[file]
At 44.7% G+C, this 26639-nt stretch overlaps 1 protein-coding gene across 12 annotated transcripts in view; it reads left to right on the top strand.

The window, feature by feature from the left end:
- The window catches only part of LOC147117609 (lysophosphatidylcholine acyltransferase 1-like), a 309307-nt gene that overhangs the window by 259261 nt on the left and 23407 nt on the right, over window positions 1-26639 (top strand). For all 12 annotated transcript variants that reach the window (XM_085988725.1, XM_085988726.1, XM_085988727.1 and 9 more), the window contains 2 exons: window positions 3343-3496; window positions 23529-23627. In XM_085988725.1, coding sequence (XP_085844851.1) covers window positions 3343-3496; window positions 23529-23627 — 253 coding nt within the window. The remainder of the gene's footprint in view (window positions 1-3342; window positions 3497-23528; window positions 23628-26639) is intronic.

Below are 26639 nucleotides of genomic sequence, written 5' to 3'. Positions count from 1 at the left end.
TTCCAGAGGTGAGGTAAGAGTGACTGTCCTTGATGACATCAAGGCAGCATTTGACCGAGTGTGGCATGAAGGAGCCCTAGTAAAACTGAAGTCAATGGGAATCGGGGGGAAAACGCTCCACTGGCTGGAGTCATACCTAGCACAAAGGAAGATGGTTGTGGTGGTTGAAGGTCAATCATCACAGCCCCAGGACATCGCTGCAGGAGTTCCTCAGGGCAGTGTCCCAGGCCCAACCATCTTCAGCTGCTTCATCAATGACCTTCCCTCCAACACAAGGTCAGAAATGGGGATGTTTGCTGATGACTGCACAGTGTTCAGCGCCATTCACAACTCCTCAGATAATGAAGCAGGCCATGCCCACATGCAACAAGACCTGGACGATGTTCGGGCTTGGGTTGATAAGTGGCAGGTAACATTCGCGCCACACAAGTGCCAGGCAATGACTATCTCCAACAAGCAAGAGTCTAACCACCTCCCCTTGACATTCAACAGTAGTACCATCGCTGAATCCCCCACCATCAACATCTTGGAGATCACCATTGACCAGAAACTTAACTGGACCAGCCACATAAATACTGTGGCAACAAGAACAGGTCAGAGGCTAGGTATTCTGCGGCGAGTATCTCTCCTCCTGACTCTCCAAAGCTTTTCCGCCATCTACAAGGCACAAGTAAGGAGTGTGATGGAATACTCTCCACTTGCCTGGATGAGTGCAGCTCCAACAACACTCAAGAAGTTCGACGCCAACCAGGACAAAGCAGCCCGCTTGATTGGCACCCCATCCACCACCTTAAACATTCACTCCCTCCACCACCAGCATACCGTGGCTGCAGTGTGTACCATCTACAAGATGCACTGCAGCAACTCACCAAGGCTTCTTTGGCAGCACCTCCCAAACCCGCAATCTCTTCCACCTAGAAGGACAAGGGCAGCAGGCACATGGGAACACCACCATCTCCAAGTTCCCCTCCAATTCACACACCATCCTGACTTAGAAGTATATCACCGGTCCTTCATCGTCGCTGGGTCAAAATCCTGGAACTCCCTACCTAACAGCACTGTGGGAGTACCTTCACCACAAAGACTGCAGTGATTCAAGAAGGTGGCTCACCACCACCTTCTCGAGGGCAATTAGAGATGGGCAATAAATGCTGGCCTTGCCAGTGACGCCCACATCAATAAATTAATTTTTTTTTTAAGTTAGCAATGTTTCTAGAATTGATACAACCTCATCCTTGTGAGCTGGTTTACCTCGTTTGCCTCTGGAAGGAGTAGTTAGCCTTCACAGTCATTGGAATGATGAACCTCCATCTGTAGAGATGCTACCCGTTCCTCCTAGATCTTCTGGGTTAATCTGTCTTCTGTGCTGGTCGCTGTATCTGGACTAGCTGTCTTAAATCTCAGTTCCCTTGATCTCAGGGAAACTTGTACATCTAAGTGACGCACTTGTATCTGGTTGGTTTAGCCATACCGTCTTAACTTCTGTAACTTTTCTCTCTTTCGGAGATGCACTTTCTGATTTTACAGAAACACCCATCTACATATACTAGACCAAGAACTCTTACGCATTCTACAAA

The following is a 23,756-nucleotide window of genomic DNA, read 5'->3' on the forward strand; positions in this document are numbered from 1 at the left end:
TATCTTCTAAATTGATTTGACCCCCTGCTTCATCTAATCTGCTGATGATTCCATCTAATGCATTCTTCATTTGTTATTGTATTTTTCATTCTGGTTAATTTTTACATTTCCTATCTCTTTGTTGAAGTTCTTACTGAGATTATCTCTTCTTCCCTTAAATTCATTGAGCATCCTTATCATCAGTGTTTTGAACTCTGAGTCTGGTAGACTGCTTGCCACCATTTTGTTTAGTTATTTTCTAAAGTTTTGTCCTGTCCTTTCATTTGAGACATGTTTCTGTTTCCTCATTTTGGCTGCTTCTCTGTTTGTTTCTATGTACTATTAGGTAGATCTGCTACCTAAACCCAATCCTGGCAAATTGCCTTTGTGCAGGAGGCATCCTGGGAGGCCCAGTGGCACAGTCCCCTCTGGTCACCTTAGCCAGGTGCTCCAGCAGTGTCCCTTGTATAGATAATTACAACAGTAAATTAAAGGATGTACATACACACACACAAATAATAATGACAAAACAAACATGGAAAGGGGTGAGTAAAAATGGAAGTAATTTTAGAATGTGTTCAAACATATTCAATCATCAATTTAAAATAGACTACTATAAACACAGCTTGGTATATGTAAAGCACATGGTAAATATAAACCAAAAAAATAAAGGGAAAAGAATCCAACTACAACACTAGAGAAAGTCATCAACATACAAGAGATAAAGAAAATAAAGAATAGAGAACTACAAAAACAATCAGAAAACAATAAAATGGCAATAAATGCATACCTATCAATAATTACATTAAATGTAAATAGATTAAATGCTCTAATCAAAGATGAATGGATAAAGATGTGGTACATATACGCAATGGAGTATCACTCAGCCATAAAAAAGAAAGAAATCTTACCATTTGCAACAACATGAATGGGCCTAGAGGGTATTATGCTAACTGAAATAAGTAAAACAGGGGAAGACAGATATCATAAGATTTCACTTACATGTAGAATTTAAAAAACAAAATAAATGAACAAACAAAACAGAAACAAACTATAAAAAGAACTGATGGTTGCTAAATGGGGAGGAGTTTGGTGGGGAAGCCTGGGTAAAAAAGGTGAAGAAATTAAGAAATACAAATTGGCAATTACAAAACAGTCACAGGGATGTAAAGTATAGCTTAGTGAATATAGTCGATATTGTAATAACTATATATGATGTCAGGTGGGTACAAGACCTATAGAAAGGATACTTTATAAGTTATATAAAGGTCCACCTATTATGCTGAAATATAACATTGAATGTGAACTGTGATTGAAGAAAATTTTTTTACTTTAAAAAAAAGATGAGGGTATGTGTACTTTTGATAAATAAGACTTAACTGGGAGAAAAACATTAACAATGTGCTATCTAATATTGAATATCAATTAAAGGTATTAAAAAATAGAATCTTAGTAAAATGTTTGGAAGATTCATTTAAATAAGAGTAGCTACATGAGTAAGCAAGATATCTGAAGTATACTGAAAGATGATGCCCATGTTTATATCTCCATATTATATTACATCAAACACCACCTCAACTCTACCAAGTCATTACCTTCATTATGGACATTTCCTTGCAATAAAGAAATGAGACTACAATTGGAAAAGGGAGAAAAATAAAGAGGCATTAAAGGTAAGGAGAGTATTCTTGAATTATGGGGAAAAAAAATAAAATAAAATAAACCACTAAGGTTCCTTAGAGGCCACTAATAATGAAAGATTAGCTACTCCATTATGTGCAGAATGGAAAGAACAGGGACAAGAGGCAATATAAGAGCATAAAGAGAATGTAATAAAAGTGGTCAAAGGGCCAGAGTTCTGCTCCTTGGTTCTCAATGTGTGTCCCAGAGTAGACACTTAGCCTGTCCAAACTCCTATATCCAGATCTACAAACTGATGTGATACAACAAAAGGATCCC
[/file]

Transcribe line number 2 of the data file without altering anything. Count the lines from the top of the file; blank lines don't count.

The window, feature by feature from the left end: